Another thing to keep in mind is that the day on which you begin counting days will determine the day when the time period in question is finished.
The deadlines in a real estate contract are usually tied to the "effective date"--the day when the Buyer and Seller have both completed all signing, dating, and initialing of the offer/counteroffer, and it has become a contract.
If your time for obtaining a mortgage is a 30-day timeframe, then begin counting days the first day AFTER the effective date.
Regardless of the contract used (whether FAR or FAR/BAR), the count must end on a business day, not a holiday, or weekend day. So, if the 30 days end on a Saturday, Sunday, or national holiday, then the next business day becomes the last day of the time period being counted.
In addition, the time period for making mortgage application is part of that 30 day period, so (if you're counting 30 calendar days) you may actually have fewer than 30 days to obtain a mortgage commitment.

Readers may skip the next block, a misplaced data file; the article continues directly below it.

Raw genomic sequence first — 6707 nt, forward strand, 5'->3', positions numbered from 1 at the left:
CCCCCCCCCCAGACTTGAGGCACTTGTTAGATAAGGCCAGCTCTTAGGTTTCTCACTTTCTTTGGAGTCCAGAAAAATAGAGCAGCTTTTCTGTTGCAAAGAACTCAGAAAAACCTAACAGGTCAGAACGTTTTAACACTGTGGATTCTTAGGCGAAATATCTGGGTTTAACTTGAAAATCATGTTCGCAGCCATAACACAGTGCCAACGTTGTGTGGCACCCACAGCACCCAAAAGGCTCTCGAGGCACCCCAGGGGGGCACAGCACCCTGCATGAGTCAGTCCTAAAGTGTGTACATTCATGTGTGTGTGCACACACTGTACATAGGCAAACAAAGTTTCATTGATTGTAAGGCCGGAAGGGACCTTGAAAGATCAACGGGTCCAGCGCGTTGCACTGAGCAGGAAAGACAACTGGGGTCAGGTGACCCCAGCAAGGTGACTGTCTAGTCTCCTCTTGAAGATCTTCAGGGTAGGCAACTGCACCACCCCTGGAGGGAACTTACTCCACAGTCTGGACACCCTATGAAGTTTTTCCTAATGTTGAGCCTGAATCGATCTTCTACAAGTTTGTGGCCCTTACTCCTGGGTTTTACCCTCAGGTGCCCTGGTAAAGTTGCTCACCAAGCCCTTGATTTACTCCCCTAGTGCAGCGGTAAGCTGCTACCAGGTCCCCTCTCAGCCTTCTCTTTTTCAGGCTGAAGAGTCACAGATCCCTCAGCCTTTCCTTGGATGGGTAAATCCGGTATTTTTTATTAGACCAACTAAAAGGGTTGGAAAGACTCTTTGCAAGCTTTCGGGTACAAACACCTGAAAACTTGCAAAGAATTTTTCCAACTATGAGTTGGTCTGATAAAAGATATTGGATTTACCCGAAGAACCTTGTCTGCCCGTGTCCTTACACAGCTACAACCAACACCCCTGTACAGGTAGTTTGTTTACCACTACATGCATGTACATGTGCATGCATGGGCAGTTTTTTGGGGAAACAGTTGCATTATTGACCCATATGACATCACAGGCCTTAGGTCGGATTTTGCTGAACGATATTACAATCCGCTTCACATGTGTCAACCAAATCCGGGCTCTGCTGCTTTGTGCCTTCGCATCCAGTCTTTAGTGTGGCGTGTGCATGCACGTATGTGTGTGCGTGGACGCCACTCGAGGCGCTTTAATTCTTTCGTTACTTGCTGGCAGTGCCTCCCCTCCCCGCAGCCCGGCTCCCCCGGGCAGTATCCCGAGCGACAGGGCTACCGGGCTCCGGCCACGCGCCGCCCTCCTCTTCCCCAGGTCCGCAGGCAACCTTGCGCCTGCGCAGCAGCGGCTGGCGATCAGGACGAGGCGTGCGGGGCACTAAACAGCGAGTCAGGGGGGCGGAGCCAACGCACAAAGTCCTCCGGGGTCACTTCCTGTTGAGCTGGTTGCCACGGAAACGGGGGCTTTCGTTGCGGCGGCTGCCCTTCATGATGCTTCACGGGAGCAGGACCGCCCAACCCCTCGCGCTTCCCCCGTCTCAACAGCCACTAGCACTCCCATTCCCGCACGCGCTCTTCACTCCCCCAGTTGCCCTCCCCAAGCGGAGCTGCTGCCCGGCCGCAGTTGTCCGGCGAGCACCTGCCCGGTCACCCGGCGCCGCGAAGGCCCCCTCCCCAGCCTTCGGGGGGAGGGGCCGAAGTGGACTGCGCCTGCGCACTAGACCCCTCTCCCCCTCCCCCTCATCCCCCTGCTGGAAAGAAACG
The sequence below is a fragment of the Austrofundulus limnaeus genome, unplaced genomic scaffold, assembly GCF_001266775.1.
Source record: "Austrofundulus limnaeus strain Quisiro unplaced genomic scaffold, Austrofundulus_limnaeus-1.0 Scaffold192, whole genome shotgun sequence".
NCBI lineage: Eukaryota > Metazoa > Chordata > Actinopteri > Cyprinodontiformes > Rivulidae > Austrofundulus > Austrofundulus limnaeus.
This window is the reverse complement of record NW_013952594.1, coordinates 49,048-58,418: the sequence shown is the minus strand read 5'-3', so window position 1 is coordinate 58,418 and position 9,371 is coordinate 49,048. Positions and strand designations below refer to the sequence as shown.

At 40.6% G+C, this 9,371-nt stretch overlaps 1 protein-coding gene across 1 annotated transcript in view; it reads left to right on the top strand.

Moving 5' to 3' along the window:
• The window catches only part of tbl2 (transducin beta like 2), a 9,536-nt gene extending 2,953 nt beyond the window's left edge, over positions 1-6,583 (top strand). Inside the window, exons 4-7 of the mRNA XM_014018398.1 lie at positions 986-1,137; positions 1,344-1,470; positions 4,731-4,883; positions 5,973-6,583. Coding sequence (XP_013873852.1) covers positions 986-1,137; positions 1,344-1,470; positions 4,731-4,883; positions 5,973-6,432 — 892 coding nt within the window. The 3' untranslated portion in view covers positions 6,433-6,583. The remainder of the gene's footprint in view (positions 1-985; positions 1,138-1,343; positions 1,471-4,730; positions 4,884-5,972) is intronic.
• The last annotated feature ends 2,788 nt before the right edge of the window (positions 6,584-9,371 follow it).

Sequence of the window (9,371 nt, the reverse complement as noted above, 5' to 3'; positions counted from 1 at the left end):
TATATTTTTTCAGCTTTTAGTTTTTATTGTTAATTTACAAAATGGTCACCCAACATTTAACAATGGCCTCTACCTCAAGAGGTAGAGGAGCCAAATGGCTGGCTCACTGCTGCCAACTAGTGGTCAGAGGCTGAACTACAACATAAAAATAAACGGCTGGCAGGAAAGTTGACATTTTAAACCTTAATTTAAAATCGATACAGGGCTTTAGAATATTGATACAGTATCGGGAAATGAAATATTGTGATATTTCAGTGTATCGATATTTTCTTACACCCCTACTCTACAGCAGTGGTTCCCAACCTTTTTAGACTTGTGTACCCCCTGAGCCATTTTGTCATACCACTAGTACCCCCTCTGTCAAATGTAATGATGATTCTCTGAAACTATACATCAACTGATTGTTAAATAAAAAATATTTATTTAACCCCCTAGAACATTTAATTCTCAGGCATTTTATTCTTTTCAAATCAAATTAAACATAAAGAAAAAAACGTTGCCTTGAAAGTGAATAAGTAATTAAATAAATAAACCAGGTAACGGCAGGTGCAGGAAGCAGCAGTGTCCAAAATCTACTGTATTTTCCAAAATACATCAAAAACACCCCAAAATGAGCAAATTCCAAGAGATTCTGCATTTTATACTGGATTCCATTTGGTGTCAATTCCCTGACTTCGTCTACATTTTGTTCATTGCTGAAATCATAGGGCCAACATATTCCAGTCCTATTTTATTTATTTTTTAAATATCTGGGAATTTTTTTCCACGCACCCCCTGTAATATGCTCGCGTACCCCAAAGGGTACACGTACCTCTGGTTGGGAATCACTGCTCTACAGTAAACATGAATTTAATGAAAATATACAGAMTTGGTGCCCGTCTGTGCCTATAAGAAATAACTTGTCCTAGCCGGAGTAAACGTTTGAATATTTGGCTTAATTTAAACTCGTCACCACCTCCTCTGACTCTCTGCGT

You may want to talk to your real estate agent and loan officer to decide if you have allowed sufficient time. Good luck with your purchase.
Meir Aloni & Team
CRS (Certified Residential Specialist)
CDPE (Certified Distressed Property Expert)
RECS (Real Estate Cyberspace Society)
Successfully selling Broward County since 1986!
Direct phone# 954-338-5220
All Star Realty Inc.
And why aren't you asking your buyer's agent this question?
When you write an Offer, you will either write "30 days" or a specific date.
This may still be variable, and subject to an Extension:
The Title Company normally sends the Principles the date of the Escrow Closing.
Good luck and may God bless